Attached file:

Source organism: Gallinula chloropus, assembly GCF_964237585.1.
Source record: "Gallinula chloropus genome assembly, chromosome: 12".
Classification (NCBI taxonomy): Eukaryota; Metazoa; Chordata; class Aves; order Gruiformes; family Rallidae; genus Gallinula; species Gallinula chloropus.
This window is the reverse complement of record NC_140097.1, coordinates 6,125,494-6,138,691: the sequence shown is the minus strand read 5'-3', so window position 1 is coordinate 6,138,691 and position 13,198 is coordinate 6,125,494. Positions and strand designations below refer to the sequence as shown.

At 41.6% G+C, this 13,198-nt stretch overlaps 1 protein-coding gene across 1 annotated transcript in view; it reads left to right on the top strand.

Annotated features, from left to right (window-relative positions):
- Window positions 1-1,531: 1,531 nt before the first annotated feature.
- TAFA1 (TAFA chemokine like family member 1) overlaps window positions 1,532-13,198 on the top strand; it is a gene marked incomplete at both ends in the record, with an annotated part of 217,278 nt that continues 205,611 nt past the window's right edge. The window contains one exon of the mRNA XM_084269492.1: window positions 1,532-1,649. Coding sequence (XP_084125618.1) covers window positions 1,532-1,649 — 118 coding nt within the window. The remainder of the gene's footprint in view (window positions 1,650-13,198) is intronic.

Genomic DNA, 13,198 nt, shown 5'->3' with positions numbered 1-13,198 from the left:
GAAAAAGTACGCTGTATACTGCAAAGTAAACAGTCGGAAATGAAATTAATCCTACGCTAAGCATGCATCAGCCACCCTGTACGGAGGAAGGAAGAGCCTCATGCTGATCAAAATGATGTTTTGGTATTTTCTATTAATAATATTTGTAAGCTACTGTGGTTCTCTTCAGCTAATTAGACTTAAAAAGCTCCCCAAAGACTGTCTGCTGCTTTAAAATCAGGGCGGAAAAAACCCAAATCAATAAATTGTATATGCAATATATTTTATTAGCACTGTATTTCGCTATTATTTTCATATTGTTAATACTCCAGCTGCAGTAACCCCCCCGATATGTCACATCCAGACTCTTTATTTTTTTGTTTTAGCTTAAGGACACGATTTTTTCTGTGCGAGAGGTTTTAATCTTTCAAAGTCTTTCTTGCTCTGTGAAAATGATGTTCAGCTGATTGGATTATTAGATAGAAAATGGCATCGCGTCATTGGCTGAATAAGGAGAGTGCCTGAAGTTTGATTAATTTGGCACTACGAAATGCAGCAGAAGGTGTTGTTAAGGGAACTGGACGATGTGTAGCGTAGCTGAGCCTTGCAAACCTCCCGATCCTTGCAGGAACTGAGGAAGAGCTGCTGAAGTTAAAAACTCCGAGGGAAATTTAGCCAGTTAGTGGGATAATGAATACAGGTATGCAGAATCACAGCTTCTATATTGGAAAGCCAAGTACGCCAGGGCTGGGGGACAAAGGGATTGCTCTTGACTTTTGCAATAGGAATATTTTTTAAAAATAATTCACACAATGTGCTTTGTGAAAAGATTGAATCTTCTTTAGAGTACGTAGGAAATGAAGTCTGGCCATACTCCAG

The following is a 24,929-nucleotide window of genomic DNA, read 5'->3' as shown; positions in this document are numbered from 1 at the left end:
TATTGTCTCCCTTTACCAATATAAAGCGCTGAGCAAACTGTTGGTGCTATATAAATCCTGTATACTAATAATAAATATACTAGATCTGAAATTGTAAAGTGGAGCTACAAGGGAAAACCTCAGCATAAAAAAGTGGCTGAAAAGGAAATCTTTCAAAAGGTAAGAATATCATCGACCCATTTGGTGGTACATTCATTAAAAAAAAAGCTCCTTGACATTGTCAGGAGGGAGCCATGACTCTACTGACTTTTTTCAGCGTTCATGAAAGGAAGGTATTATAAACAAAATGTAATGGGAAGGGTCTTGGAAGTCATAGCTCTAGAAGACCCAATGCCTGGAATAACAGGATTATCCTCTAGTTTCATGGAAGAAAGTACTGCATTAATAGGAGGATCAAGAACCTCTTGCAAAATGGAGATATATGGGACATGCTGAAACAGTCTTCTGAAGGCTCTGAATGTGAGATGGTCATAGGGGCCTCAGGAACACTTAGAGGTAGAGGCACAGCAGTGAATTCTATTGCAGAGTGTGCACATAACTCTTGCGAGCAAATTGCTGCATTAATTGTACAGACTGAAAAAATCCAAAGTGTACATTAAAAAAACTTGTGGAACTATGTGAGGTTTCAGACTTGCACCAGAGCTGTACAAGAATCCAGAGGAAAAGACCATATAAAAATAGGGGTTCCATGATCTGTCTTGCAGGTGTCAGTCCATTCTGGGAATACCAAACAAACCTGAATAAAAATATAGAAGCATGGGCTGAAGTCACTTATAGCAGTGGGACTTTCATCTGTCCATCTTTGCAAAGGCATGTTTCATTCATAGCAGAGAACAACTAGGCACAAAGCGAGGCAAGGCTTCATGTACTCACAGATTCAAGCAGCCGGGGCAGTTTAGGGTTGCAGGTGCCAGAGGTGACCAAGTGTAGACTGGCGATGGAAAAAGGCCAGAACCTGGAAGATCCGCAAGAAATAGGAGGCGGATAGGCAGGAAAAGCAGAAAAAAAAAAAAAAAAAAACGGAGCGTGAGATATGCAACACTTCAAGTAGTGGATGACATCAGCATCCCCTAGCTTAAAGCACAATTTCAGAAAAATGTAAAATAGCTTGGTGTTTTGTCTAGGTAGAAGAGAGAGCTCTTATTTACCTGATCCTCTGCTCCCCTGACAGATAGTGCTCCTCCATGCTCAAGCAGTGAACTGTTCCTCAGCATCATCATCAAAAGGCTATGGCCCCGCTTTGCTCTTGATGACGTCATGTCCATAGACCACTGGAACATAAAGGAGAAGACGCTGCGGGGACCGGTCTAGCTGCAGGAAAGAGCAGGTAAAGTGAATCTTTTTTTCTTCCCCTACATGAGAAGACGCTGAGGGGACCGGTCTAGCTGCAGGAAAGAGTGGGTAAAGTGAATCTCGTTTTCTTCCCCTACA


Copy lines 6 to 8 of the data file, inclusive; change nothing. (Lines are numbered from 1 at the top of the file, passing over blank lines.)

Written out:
Annotated features, from left to right (window-relative positions):
- Window positions 1-1,531: 1,531 nt before the first annotated feature.
- TAFA1 (TAFA chemokine like family member 1) overlaps window positions 1,532-13,198 on the top strand; it is a gene marked incomplete at both ends in the record, with an annotated part of 217,278 nt that continues 205,611 nt past the window's right edge. The window contains one exon of the mRNA XM_084269492.1: window positions 1,532-1,649. Coding sequence (XP_084125618.1) covers window positions 1,532-1,649 — 118 coding nt within the window. The remainder of the gene's footprint in view (window positions 1,650-13,198) is intronic.